Apologies, of course, for the blogging drought. I was on vacation in San Francisco earlier this month, enjoying the beautiful weather (70s and sunny the whole time), and only now am I feeling really settled again. Anyway.
There's a scene toward the end of Eternal Sunshine of the Spotless Mind that I keep thinking about. [SPOILER ALERT] Joel (Jim Carrey) and Clementine (Kate Winslet), who believe they've just met and fallen in love, have each received cassettes in the mail on which they badmouth the other in the context of a prolonged, unhappy relationship. (At this point in the film, we clearly understand how this is possible; the characters don't, or are just learning.) Clementine sits on Joel's couch for seemingly the first time, sharing glances with this sweetly shy man she's just met, but the tape he's received is also playing in the background: an embarrassing succession of complaints he's made against her, laced with weariness and bitter resentment. It's a remarkable scene in the way it sketches the entire scope of their relationship, the present and the future (although it's really the recent past), in one moment. It presents the eager, generous sentiment of puppy love -- "I would never hurt you" -- in the same space as the inevitably hurtful realities of long-term relationships.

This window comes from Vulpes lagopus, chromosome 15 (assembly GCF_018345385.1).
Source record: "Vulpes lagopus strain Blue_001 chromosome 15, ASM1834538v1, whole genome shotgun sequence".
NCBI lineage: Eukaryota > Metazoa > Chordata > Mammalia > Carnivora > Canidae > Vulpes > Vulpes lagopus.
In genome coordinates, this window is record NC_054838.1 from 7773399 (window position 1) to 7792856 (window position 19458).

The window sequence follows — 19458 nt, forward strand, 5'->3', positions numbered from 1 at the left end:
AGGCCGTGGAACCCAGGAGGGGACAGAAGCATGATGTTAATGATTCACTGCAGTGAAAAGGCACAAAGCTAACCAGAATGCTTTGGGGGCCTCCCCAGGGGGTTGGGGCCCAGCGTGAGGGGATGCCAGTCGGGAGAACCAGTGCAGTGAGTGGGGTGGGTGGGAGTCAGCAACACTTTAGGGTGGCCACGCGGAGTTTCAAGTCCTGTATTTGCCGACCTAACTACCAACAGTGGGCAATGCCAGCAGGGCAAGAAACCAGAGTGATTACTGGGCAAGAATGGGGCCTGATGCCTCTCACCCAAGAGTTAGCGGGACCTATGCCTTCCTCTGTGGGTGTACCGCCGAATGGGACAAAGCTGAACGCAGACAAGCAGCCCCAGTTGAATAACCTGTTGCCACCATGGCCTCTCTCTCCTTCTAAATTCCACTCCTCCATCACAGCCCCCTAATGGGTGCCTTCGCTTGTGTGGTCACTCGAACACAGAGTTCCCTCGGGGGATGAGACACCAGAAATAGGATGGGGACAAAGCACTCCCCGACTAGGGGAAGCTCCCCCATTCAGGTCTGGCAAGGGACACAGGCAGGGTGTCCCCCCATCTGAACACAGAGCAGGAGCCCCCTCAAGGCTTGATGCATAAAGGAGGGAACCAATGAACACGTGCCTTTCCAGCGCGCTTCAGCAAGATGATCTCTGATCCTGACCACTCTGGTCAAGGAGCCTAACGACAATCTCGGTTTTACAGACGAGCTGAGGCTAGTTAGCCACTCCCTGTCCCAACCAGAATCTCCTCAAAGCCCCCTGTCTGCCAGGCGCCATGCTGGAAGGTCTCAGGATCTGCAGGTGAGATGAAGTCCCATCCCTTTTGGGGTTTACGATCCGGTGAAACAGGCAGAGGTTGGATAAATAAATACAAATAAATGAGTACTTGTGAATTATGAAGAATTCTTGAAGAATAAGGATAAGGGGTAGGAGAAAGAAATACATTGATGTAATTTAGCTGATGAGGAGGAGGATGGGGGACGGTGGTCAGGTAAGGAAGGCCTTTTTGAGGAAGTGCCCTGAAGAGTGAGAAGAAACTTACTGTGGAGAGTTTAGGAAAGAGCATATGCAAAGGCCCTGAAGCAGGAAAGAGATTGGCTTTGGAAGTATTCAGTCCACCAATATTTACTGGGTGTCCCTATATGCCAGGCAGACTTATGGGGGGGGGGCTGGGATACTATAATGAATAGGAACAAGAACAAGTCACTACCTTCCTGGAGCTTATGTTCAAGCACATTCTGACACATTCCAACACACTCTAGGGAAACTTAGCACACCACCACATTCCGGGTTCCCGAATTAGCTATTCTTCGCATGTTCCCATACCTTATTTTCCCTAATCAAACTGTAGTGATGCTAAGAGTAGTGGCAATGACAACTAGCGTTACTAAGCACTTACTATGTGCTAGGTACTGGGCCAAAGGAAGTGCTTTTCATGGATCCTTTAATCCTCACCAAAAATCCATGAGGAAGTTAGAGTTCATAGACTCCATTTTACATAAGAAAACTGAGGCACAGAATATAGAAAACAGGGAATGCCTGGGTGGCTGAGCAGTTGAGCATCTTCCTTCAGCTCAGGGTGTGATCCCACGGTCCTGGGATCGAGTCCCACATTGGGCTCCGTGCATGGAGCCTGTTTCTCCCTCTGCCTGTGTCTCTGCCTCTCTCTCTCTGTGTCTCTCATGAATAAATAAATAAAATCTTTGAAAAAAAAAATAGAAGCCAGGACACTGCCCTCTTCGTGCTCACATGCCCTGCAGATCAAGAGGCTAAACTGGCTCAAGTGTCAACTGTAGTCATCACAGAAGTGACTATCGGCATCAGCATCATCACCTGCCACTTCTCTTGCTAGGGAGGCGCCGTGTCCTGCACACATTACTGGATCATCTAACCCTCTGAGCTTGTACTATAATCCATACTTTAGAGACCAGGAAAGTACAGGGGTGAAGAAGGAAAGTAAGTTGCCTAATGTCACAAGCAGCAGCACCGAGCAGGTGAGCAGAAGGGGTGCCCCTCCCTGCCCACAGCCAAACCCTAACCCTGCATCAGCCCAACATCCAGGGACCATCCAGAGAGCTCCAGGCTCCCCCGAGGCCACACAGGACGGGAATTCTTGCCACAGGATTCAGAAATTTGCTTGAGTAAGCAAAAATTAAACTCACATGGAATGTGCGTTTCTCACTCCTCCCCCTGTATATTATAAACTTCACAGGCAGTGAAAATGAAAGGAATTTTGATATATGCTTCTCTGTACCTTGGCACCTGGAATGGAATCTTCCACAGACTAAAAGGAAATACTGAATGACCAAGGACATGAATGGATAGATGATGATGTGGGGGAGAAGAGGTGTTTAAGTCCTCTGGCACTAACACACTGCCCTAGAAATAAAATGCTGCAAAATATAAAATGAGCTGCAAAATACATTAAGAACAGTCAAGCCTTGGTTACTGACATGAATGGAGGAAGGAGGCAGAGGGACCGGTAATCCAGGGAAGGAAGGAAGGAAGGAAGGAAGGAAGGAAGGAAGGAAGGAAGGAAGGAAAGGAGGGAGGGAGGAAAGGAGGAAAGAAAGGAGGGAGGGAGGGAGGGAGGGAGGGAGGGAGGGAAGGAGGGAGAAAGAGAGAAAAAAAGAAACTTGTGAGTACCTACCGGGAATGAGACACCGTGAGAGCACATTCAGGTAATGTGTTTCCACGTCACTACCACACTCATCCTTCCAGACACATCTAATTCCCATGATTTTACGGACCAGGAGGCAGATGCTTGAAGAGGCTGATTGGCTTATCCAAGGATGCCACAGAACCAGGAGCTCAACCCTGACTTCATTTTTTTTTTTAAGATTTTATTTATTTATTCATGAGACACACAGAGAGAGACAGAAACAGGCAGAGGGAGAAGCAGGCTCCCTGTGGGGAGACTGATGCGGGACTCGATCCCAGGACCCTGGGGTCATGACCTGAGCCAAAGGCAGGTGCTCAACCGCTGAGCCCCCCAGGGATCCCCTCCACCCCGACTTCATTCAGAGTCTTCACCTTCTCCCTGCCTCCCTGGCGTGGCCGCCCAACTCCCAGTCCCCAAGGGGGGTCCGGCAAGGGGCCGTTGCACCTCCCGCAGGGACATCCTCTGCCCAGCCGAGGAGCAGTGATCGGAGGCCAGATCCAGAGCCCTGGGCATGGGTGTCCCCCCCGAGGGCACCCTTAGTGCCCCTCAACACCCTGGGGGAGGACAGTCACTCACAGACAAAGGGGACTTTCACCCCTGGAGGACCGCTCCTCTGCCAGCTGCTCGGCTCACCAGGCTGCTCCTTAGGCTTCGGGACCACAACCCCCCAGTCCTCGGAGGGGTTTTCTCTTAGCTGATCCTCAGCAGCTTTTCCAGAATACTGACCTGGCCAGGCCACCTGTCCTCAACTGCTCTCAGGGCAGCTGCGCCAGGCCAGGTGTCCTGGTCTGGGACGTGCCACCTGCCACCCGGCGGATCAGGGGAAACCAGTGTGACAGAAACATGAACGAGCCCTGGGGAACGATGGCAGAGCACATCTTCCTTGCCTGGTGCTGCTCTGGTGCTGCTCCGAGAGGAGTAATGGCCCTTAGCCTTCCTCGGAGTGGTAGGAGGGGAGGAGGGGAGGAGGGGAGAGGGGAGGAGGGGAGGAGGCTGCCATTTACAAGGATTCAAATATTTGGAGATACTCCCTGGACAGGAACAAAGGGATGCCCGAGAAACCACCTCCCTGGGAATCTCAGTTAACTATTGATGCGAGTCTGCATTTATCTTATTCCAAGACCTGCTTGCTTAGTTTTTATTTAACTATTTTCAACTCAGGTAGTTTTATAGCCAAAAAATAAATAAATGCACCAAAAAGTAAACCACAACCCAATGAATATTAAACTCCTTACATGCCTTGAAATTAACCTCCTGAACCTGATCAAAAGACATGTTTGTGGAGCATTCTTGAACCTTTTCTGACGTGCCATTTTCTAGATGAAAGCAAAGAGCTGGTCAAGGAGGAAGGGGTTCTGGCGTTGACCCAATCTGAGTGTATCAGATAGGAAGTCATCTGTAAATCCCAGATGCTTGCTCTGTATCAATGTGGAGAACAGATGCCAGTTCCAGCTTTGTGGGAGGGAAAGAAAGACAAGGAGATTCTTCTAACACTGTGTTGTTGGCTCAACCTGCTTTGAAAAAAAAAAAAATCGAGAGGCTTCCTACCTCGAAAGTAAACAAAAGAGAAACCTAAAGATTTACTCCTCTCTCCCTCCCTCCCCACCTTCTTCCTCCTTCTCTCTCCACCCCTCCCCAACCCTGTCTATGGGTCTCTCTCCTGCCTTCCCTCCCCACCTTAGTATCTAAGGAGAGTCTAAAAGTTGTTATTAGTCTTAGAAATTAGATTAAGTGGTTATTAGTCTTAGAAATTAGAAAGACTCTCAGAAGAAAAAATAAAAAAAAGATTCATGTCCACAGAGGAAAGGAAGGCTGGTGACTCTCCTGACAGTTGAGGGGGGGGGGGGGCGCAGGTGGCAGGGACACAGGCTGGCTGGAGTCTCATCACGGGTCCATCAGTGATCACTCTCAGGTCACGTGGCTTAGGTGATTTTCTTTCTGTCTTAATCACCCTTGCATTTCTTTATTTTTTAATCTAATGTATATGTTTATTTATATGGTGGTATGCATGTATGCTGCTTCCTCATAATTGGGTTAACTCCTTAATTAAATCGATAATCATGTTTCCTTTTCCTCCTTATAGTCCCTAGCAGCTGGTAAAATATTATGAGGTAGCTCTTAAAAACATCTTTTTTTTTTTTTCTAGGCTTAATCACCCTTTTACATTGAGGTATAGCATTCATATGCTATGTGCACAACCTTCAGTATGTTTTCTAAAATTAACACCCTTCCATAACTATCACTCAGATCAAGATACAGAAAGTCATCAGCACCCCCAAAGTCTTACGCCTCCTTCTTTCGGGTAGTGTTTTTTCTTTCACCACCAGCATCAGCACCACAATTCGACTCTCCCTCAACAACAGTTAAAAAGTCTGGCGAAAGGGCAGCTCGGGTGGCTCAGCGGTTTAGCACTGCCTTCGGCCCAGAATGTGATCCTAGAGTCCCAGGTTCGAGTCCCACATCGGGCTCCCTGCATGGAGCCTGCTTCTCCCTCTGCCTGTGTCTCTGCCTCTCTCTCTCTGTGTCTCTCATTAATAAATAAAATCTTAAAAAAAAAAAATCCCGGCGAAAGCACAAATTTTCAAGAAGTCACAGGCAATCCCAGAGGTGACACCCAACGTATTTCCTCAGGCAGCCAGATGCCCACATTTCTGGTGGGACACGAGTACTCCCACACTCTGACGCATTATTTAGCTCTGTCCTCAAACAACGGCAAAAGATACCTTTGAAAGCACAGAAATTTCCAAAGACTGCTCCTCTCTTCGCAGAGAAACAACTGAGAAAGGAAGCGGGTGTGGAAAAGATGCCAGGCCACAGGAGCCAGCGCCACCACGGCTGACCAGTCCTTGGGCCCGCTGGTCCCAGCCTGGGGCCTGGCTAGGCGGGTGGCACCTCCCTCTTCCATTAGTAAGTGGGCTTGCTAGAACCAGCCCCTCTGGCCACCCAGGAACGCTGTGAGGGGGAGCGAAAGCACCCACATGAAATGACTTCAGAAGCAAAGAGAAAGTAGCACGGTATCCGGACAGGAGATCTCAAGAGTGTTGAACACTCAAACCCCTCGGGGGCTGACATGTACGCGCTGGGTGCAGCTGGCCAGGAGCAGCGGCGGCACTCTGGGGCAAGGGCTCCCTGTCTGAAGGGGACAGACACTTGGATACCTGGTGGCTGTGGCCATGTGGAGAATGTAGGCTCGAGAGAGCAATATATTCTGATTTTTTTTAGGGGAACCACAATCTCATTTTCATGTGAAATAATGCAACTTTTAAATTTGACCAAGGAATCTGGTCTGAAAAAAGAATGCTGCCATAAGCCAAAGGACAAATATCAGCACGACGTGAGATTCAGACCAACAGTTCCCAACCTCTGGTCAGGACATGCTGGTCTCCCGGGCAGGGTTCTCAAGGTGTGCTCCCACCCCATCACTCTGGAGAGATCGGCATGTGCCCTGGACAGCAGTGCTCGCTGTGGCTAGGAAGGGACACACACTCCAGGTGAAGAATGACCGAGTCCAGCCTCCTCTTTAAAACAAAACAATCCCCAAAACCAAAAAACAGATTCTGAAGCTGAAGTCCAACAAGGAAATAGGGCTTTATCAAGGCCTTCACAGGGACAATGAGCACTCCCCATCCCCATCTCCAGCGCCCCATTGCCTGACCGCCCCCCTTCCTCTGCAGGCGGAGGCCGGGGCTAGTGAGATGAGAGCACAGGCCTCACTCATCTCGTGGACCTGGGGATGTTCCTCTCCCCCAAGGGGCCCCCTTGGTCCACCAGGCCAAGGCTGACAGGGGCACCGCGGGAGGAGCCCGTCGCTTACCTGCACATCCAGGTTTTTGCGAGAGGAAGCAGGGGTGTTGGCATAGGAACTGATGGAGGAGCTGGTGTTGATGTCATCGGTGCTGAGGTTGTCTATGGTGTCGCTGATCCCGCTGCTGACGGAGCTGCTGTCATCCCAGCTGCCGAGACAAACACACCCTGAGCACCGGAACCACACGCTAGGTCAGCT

And this, I think, is the film's major accomplishment: it uses its narrative experimentation, its sci-fi logic to reach an emotional truth about love that couldn't be ascertained otherwise. I'm reminded of Rick Moody's short story "Boys," collected in Demonology (PDF; RealAudio). The story is about a family with a pair of sons, and the narrative gimmick is that almost every sentence is structured as a variation on the basic line, "boys enter the house." But within a few short pages, Moody hurtles from boys entering the house crying to their mommy to boys entering the house to prepare for weddings of childhood friends, like a flipped-through photo album, pausing to take in the more vivid shots. And so, though these boys obviously grow up and change, the story's brevity and the repetition of that phrase -- "boys enter the house" -- suggest with great poignancy that these are the same boys, even when they're adults. As with Eternal Sunshine, time is compressed. We see them at every age at once.
Oddly enough, both Charlie Kaufman and Rick Moody have reputations for being, as the British say, too clever by half. Their reliance on gimmicks and smarty-pants irony, it's said, masks an inability to tell a good, emotionally driven story. With Moody, I'm inclined to agree to some extent, as some of his riskier experiments do seem indulgent and impenetrable. (I've never had issue with Kaufman because his films are always nothing if not tremendously entertaining.) But regardless of where you stand, these two works are powerful exceptions.